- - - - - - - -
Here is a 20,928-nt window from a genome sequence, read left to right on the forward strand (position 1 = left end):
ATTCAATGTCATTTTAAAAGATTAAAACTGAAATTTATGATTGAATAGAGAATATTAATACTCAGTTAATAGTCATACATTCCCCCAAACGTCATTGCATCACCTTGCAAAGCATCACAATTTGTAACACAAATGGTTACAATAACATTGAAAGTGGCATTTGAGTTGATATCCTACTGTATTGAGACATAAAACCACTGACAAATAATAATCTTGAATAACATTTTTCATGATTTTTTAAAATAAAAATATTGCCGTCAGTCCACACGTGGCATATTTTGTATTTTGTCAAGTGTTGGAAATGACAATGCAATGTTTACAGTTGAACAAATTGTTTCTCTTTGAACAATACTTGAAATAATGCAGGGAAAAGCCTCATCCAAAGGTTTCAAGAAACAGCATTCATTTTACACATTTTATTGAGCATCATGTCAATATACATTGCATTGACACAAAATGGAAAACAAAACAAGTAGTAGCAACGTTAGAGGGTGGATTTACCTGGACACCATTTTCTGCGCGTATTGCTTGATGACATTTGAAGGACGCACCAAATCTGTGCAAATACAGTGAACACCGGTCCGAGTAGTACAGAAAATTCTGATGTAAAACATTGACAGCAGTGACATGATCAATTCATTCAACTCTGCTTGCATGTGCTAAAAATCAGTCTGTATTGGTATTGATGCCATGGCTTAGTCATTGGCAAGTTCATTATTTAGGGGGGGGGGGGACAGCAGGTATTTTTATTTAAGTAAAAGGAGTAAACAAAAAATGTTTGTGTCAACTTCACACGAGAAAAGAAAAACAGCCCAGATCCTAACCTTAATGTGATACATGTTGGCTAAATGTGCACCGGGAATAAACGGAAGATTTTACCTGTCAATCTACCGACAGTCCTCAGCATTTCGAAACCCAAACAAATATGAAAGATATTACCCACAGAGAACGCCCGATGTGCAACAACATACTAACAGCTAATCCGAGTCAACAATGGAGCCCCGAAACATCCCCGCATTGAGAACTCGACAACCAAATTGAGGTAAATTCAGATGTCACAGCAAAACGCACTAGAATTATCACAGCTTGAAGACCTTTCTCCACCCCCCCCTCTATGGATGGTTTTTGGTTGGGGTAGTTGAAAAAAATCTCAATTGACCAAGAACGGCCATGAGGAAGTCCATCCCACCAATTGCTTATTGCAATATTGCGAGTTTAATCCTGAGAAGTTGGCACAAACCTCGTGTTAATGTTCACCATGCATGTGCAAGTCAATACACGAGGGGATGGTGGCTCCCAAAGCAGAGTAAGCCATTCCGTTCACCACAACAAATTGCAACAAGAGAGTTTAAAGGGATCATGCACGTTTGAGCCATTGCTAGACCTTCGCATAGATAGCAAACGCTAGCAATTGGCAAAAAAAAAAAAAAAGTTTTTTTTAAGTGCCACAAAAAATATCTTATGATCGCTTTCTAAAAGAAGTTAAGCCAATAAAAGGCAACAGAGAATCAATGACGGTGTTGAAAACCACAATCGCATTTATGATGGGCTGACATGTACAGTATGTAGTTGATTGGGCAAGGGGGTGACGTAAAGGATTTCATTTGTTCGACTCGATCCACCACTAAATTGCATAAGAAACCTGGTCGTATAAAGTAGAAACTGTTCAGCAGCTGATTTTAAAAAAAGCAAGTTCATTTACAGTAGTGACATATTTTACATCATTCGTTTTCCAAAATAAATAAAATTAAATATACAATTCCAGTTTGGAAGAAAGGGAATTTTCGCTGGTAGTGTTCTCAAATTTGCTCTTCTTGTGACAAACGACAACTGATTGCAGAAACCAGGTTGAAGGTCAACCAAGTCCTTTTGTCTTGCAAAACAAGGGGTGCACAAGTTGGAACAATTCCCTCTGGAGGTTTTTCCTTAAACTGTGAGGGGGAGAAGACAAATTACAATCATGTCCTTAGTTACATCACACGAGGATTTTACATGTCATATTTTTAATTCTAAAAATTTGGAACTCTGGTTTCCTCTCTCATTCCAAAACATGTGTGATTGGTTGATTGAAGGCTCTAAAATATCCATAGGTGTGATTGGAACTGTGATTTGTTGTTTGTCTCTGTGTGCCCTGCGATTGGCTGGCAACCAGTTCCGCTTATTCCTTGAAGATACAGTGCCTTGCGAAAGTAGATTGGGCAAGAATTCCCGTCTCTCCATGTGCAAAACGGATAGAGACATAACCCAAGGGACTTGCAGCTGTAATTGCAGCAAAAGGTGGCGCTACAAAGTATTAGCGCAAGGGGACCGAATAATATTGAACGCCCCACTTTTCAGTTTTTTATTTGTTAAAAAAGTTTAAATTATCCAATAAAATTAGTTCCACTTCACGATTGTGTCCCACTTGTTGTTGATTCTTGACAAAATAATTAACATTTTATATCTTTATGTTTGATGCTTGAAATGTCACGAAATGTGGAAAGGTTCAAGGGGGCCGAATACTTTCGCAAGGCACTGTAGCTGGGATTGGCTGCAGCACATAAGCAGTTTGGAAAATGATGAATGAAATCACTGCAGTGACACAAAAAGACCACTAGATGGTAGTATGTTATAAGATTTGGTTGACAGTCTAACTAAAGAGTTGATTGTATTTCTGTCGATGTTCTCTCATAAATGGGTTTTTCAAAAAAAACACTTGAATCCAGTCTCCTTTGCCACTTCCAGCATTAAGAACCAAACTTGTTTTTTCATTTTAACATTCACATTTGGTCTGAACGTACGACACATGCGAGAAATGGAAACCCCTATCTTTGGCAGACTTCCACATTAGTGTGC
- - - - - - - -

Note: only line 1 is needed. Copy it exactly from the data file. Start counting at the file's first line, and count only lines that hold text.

Here is a 20,928-nt window from a genome sequence, read left to right on the forward strand (position 1 = left end):